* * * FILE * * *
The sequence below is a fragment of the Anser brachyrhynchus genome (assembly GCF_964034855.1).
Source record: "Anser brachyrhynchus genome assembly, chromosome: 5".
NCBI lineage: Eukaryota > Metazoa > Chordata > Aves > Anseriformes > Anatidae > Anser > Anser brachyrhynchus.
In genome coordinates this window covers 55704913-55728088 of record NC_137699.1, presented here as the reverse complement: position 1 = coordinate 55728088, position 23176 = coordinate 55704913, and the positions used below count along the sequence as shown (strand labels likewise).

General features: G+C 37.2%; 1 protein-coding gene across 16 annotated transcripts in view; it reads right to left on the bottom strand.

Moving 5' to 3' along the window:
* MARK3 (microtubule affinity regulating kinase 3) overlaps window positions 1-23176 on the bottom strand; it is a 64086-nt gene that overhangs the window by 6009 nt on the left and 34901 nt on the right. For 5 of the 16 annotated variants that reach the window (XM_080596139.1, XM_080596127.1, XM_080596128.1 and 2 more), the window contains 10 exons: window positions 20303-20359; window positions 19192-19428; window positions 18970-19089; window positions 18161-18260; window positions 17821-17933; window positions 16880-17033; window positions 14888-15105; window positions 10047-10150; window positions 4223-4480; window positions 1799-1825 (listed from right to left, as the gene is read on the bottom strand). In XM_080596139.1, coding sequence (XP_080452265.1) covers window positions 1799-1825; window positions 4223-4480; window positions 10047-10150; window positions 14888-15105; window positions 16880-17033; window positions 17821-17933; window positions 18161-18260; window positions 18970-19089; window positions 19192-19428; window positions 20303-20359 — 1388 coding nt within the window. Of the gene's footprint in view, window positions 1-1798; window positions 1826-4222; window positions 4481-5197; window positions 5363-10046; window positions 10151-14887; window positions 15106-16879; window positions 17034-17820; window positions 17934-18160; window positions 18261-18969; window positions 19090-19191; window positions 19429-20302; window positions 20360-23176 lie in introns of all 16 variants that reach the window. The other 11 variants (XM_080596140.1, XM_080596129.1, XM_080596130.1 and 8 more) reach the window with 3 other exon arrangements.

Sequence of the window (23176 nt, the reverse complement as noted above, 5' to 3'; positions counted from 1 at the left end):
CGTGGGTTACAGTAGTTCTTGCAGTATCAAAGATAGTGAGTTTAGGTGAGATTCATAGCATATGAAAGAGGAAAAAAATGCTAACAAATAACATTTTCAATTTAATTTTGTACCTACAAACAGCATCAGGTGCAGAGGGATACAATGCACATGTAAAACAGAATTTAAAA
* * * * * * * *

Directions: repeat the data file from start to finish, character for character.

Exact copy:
The sequence below is a fragment of the Anser brachyrhynchus genome (assembly GCF_964034855.1).
Source record: "Anser brachyrhynchus genome assembly, chromosome: 5".
NCBI lineage: Eukaryota > Metazoa > Chordata > Aves > Anseriformes > Anatidae > Anser > Anser brachyrhynchus.
In genome coordinates this window covers 55704913-55728088 of record NC_137699.1, presented here as the reverse complement: position 1 = coordinate 55728088, position 23176 = coordinate 55704913, and the positions used below count along the sequence as shown (strand labels likewise).

General features: G+C 37.2%; 1 protein-coding gene across 16 annotated transcripts in view; it reads right to left on the bottom strand.

Moving 5' to 3' along the window:
* MARK3 (microtubule affinity regulating kinase 3) overlaps window positions 1-23176 on the bottom strand; it is a 64086-nt gene that overhangs the window by 6009 nt on the left and 34901 nt on the right. For 5 of the 16 annotated variants that reach the window (XM_080596139.1, XM_080596127.1, XM_080596128.1 and 2 more), the window contains 10 exons: window positions 20303-20359; window positions 19192-19428; window positions 18970-19089; window positions 18161-18260; window positions 17821-17933; window positions 16880-17033; window positions 14888-15105; window positions 10047-10150; window positions 4223-4480; window positions 1799-1825 (listed from right to left, as the gene is read on the bottom strand). In XM_080596139.1, coding sequence (XP_080452265.1) covers window positions 1799-1825; window positions 4223-4480; window positions 10047-10150; window positions 14888-15105; window positions 16880-17033; window positions 17821-17933; window positions 18161-18260; window positions 18970-19089; window positions 19192-19428; window positions 20303-20359 — 1388 coding nt within the window. Of the gene's footprint in view, window positions 1-1798; window positions 1826-4222; window positions 4481-5197; window positions 5363-10046; window positions 10151-14887; window positions 15106-16879; window positions 17034-17820; window positions 17934-18160; window positions 18261-18969; window positions 19090-19191; window positions 19429-20302; window positions 20360-23176 lie in introns of all 16 variants that reach the window. The other 11 variants (XM_080596140.1, XM_080596129.1, XM_080596130.1 and 8 more) reach the window with 3 other exon arrangements.

Sequence of the window (23176 nt, the reverse complement as noted above, 5' to 3'; positions counted from 1 at the left end):
CGTGGGTTACAGTAGTTCTTGCAGTATCAAAGATAGTGAGTTTAGGTGAGATTCATAGCATATGAAAGAGGAAAAAAATGCTAACAAATAACATTTTCAATTTAATTTTGTACCTACAAACAGCATCAGGTGCAGAGGGATACAATGCACATGTAAAACAGAATTTAAAA